To the untrained eye, the rock would have looked like any other. But when Mohamed Sahnouni pulled it out of the ground in the summer of 2006, he immediately recognized it as a chopper: a palm-size tool deliberately flaked to create a sharp cutting edge. It looked exactly like something from the so-called Oldowan culture, a style of stone tools that existed between 1.9 and 2.6 million years ago, predate Homo sapiens, and had mainly come from East Africa.
But Sahnouni wasn’t in East Africa.
For years, he and his colleagues had been exploring the archaeological site of Ain Boucherit in Algeria’s High Plateaus, just an hour’s drive from the Mediterranean at the continent’s northern edge. This part of the continent has been relatively neglected by archaeologists, and until now, the oldest artifacts from the region were 1.8 million-year-old stone tools that Sahnouni had found at nearby Ain Hanech. But what his team discovered at Ain Boucherit was much older.
After unearthing that first chopper, his team eventually dug up 252 other Oldowan-style tools. They also found 19 animal bones with long indentations that they interpret as cut marks, a sign of prehistoric butchery. The oldest of these tools and bones are 2.4 million years old. “It was a big joy to find them,” Sahnouni says.
The tools are so old that they couldn’t possibly have been made by Homo sapiens, and with no hominin bones from the site, it’s unclear which species created the objects. Still, “it’s extremely provocative evidence,” says Eleanor Scerri, an archaeologist from the University of Oxford who was not involved in the study. The artifacts suggest that hominins were in North Africa, carving up animal meat, at least 600,000 years earlier than previously thought. More importantly, they suggest that the Oldowan culture—the earliest well-accepted stone technology—either spread from East Africa to the north very quickly or originated in different parts of Africa independently.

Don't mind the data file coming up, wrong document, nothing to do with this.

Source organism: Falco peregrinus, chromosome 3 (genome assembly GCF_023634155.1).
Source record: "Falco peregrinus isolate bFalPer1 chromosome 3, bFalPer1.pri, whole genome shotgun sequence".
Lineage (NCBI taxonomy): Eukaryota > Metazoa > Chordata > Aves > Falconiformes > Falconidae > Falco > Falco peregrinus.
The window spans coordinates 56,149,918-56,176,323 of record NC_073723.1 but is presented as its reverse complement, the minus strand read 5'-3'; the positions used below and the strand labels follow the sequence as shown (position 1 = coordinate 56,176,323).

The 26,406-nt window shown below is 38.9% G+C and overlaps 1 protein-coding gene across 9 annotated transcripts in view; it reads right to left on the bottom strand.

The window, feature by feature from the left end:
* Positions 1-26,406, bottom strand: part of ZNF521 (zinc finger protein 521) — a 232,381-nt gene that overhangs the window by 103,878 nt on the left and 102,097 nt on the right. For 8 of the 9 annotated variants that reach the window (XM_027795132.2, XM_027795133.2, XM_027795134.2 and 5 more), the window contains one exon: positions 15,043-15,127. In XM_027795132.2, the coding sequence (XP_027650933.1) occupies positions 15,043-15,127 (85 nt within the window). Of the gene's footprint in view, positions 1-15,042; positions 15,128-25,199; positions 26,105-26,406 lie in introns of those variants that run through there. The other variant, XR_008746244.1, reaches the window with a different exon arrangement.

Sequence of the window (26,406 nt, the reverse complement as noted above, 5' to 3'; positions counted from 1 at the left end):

“It highlights North Africa, and the Sahara in particular, as a major region of importance in the evolutionary processes leading to our own species,” Scerri says. “Sahnouni and his colleagues have been working in that area for many years, and I really salute their persistence.”
Sahnouni has been working in the Algerian High Plateaus since the 1980s, and he uncovered the tools and bones of Ain Boucherit around a decade ago. But finding artifacts is often the easiest bit of archaeology. “The real issue was how to date them in a way that would convince the scientific community,” Sahnouni says.
The animal bones also provided clues. Many of them came from species of extinct pigs, horses, and elephants that only lived within certain time frames, which the team checked against the dates from their magnetic calendar. This work, which took most of the decade to do, revealed that the two areas the team dug up were 1.92 million years old and 2.44 million years old.